All the patients underwent a NBI, a magnifying endoscopy and a staining endoscopy. If necessary, endoscopic ultrasound and duodenoscopy were applied to show the lesion. In addition, all patients were examined by abdominal computed tomography (CT) to confirm that there is no invasion of lymph nodes or distant metastasis before the procedure. Additionally, if it was difficult to judge the position relation of the lesion and bile papilla, magnetic resonance cholangiopancreatography (MRCP) was done.

Endoscopic resection

All the ERs (EMR or ESD) were performed by experienced endoscopists in Cancer Hospital of the Chinese Academy of Medical Sciences, while patients were under general anesthesia with cardiorespiratory monitoring. A conventional single-channel endoscope (GIFQ260, GIF-H260, Olympus) was used. For EMR, a normal saline solution mixed with a small amount of epinephrine (0.002 mg/mL), indigo carmine dye and sodium hyaluronate were injected into the submucosal layer to reduce the risks of perforation and hemorrhage. The tumor was then resected using a snare (Olympus Co., Tokyo, Japan) [Figure 1]. For ESD, a normal saline solution mixed with a small amount of epinephrine (0.002 mg/mL), indigo carmine dye and sodium hyaluronate were injected into the submucosal layer around the tumor and then a circumferential incision was made using a dual knife (Olympus Co., Tokyo, Japan) or an insulation-tipped (IT) nano knife (Olympus Co., Tokyo, Japan). Afterwards, the normal tissue just beneath the tumor was dissected directly using the dual knife or the IT nano knife after an additional injection of saline beneath the lesion to sufficiently separate the lesion from the proper muscle layer.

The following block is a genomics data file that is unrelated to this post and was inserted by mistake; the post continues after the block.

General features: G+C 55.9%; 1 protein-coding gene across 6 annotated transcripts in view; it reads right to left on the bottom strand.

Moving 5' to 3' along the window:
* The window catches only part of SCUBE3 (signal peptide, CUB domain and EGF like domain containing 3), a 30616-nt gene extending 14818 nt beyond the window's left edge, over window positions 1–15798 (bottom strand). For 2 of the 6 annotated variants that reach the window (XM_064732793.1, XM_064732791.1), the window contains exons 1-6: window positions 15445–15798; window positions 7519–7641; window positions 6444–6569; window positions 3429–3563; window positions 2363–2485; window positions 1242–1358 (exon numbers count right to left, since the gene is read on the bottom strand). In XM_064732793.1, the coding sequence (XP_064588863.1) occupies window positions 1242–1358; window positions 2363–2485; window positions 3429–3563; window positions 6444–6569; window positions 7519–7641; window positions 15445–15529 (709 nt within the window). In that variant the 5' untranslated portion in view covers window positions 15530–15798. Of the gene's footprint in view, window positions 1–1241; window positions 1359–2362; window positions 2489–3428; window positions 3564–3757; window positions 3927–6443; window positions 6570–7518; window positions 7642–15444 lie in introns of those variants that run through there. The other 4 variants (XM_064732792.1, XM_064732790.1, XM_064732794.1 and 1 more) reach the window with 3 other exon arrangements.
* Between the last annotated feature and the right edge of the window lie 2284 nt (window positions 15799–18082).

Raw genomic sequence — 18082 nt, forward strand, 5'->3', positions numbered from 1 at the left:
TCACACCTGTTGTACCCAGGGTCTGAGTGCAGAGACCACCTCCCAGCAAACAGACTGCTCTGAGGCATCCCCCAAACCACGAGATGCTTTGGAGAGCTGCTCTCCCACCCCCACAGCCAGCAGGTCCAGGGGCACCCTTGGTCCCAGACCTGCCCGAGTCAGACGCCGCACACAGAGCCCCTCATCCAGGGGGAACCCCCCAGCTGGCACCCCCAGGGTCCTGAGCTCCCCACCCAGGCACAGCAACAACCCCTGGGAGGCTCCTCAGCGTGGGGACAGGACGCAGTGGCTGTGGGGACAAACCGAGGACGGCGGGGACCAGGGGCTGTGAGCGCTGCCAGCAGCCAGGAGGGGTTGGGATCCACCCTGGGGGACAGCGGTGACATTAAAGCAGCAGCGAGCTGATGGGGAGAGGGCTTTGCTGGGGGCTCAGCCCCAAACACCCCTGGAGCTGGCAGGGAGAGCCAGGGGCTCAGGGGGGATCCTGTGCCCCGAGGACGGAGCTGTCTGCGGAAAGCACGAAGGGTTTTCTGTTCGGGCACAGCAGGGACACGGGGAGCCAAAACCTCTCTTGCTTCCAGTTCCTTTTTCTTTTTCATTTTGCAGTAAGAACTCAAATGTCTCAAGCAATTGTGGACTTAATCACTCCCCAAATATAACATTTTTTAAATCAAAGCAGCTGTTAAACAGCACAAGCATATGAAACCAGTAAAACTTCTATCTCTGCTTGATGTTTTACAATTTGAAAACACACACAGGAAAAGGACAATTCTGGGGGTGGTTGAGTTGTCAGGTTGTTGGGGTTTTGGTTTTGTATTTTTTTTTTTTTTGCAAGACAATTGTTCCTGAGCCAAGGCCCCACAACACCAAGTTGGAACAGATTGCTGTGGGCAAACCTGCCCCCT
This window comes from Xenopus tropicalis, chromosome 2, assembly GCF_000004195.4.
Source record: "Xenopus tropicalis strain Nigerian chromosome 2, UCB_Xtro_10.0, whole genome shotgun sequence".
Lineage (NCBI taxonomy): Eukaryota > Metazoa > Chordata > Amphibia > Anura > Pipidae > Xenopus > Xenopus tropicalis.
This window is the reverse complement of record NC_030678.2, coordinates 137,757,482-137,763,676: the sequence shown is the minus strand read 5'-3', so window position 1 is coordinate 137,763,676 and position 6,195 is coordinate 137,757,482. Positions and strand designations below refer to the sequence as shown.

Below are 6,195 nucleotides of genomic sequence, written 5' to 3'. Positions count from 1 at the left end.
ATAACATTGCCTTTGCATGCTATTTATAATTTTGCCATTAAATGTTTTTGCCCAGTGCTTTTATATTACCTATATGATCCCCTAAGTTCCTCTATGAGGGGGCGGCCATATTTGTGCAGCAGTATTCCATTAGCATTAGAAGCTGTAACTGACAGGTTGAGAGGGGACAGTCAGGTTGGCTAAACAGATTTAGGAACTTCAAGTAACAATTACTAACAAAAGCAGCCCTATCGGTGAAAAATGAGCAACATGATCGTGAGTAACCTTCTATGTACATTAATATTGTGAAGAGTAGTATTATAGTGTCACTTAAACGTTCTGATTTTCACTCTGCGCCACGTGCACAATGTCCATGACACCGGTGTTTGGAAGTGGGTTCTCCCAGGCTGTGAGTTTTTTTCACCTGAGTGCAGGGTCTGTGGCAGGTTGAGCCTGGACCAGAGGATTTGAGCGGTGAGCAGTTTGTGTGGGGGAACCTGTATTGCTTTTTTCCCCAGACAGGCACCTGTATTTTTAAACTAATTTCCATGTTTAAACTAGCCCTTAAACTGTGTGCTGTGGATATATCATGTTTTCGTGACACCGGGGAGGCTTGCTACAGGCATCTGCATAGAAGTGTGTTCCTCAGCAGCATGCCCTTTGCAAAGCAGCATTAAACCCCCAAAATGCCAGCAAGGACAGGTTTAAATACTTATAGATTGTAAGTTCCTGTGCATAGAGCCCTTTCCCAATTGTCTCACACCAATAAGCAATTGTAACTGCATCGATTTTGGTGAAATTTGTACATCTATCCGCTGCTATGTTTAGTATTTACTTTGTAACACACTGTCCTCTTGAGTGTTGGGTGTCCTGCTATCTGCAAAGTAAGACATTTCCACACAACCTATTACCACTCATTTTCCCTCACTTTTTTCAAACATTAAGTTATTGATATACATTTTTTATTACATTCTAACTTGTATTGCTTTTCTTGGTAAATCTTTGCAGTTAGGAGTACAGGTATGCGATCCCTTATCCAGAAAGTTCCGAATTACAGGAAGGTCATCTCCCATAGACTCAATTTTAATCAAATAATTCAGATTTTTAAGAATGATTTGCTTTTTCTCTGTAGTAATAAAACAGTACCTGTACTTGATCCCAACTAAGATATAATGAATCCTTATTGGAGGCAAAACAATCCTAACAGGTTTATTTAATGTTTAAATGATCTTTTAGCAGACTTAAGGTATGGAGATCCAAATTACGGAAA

Figure 1: Endoscopic mucosal resection of a high grade intraepithelial neoplasia. (a) An epithelial tumor was present in the descendant duodenum. (b) The narrow band imaging was used to show the lesion. (c) A saline solution containing a small amount of epinephrine, indigo carmine dye and sodium hyaluronate was injected beneath the lesion to elevate the lesion. (d) The lesion was aspirated into the ligation device, followed by deployment of the elastic band. Then, a snare resection was performed using a blended electrosurgical current. (e) Metal clips were used to close the wound. (f) The resected specimen

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After removing the lesion, electrosurgical hemostatic forceps (FD-410LR, Olympus, Tokyo, Japan) were used on the mucosal defect to prevent and control bleeding. LOCKADO clips (Micro Tech, Nanjing, China) were used to close the mucosal defect to prevent postoperative bleeding and perforation. As part of standard practice in our center, all mucosal defects after endoscopic resection are closed.